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Anthony Cirillo

Pew Charitable Trust Launches Database to Track State Campaigns Agst Medicaid Fraud

By February 22, 2013

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A first-of-its-kind database launched by the Pew Charitable Trusts (PCT) compiles and categorizes promising practices states employ to combat Medicaid fraud and abuse. These practices were cited by the Centers for Medicare & Medicaid Services (CMS) in the agency's state reviews.

States are targeting Medicaid fraud and abuse with an array of policies and tools. To help policy makers learn about steps taken in their state and across the country, the State Health Care Spending Project created an online database containing hundreds of practices found to be promising by state and federal Medicaid agencies.

Fraud and abuse in Medicaid waste dollars needed to deliver important health care services and can subject patients to unnecessary or ineffective tests and treatments.

These problems add pressure to state and federal budgets, too. In 2012, an estimated $19 billion--or 7 percent--of federal Medicaid funds were absorbed by "improper" expenditures, which include fraud and abuse as well as unintentional mistakes such as paperwork errors. Improper expenses drained an estimated $11 billion from states' Medicaid budgets in 2010, the most recent year for which data are available.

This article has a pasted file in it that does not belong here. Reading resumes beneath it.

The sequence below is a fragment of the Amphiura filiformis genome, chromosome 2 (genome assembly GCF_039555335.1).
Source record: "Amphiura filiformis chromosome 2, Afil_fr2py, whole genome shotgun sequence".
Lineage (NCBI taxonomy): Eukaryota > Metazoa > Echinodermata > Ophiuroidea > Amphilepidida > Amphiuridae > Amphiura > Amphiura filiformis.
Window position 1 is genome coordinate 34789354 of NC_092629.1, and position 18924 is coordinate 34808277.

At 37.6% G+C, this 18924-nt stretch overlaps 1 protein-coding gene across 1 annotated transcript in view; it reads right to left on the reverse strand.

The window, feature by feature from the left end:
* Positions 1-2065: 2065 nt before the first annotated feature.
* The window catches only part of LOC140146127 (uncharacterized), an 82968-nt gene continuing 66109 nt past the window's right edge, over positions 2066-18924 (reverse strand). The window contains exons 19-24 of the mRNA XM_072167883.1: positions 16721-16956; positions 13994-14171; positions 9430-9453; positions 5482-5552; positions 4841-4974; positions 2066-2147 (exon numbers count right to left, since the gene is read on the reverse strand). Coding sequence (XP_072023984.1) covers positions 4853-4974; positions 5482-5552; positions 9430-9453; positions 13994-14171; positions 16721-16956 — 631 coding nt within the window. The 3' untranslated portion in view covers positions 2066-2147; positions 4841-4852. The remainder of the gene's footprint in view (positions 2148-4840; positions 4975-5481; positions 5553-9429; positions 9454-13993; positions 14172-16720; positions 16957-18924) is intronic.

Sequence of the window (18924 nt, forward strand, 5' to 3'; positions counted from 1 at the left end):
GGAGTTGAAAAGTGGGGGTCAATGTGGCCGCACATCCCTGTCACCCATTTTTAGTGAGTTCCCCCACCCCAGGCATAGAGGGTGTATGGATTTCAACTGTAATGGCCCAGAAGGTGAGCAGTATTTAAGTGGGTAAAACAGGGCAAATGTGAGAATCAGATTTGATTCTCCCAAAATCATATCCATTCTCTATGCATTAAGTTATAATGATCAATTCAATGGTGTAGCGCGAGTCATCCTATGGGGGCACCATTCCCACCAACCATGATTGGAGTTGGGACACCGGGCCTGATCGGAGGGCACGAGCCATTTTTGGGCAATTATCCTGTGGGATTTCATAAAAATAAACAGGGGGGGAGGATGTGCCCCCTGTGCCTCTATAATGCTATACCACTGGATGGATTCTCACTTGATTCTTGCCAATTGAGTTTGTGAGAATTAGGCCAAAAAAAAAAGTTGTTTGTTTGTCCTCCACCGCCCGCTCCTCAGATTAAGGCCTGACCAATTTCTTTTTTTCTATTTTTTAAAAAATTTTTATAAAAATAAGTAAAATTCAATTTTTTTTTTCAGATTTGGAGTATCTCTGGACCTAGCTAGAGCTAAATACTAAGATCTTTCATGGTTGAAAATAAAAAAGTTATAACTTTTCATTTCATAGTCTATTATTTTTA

Drawing on reports from the federal Centers for Medicare & Medicaid Services (CMS), a database was built that makes it simple to learn about anti-fraud and abuse strategies used in a specific state or at different stages in Medicaid's interactions with providers and patients.

According to PCT, The CMS regularly invites states to identify which of their own approaches they believe are effective in reducing fraud, abuse, or wasteful errors in Medicaid programs. The agency publishes the findings, highlighting practices it considers "noteworthy."

The database centralizes the hundreds of anti-fraud and abuse practices, as featured in 70 CMS reports available online as of December 2012. Policy approaches from 49 states and the District of Columbia are included. The vast majority of states' actions are focused on providers (e.g., medical practices, pharmacies, managed care organizations). In general, states have three opportunities to protect against fraud and abuse among providers:

  • Screening them before and after they are accepted into the program;
  • Reviewing claims before they are paid; and
  • Reviewing claims after they are paid and recovering those deemed improper--known as "pay and chase."

The database organizes states' approaches into four categories that correspond to the three phases above plus a fourth containing measures that cut across them. The aim is to help ensure that more Medicaid funds support legitimate services that improve the health of the millions of Americans counting on the program.

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